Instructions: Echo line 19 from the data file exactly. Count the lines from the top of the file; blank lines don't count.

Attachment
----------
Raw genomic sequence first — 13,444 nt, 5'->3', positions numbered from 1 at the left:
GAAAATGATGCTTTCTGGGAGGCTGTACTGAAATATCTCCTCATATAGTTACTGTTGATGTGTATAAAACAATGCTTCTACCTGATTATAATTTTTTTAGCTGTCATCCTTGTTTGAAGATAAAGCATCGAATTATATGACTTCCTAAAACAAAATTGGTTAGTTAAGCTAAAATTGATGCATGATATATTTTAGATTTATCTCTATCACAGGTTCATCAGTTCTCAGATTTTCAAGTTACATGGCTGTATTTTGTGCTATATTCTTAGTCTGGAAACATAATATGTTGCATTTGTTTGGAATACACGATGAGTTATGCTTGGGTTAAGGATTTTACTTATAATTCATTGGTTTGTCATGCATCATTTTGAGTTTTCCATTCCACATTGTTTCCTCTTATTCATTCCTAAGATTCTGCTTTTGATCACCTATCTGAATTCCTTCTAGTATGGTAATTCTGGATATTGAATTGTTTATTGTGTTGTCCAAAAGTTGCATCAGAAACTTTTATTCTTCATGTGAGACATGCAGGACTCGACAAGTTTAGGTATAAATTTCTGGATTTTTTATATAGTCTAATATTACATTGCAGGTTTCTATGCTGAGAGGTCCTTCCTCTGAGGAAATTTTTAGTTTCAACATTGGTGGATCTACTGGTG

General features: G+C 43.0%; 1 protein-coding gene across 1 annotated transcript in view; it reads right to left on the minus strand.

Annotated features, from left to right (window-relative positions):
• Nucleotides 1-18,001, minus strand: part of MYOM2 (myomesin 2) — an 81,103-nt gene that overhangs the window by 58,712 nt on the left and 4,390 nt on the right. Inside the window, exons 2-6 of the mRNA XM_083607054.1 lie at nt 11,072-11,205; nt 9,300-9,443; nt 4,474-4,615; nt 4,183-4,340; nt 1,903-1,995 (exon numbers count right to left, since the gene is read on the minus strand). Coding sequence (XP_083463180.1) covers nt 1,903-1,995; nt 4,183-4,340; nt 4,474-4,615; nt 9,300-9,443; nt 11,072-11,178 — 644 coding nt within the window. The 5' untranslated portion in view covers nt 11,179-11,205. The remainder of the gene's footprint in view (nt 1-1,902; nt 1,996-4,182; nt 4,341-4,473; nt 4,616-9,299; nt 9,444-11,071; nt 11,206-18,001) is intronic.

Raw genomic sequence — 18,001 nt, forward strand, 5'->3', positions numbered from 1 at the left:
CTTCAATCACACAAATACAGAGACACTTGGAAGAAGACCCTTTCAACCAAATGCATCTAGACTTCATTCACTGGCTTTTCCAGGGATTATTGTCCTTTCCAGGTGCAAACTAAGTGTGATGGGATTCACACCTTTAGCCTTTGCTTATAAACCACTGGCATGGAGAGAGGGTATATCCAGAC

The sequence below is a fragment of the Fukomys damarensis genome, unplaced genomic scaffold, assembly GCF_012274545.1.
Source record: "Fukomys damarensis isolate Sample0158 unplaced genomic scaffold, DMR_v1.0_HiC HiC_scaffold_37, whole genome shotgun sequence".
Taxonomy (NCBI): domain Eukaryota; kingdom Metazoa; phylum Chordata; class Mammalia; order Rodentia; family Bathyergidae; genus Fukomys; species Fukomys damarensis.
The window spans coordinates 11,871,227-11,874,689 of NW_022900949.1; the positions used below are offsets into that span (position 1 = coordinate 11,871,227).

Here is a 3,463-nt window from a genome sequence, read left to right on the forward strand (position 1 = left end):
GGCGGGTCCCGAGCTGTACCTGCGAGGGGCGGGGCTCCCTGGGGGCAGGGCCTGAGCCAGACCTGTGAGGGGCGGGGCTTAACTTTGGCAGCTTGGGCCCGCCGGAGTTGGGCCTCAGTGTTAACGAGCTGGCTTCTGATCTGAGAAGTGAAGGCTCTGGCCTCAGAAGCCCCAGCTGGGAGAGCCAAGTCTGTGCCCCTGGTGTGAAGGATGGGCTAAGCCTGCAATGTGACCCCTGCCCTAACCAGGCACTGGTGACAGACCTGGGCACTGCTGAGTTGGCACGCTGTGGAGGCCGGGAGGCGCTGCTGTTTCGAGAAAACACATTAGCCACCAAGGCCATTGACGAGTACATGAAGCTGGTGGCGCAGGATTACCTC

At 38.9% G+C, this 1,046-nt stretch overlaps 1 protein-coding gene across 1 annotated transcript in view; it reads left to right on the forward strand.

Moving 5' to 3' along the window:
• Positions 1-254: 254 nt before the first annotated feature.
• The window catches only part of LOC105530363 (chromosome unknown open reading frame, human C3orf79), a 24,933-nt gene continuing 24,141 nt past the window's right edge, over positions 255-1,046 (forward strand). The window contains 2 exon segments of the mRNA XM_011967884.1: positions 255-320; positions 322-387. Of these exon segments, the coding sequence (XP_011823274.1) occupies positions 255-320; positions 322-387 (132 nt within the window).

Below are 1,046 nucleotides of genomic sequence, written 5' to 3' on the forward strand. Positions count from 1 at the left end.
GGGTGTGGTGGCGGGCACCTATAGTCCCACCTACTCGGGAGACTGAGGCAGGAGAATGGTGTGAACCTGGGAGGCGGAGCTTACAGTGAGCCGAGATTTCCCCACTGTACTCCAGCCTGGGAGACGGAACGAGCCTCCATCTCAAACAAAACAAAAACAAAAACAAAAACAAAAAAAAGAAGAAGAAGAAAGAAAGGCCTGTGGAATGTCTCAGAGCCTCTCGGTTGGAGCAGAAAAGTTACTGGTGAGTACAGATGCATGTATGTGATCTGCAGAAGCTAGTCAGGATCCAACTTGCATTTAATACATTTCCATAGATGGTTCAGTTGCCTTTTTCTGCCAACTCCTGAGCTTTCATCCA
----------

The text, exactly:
GGGTGTGGTGGCGGGCACCTATAGTCCCACCTACTCGGGAGACTGAGGCAGGAGAATGGTGTGAACCTGGGAGGCGGAGCTTACAGTGAGCCGAGATTTCCCCACTGTACTCCAGCCTGGGAGACGGAACGAGCCTCCATCTCAAACAAAACAAAAACAAAAACAAAAACAAAAAAAAGAAGAAGAAGAAAGAAAGGCCTGTGGAATGTCTCAGAGCCTCTCGGTTGGAGCAGAAAAGTTACTGGTGAGTACAGATGCATGTATGTGATCTGCAGAAGCTAGTCAGGATCCAACTTGCATTTAATACATTTCCATAGATGGTTCAGTTGCCTTTTTCTGCCAACTCCTGAGCTTTCATCCA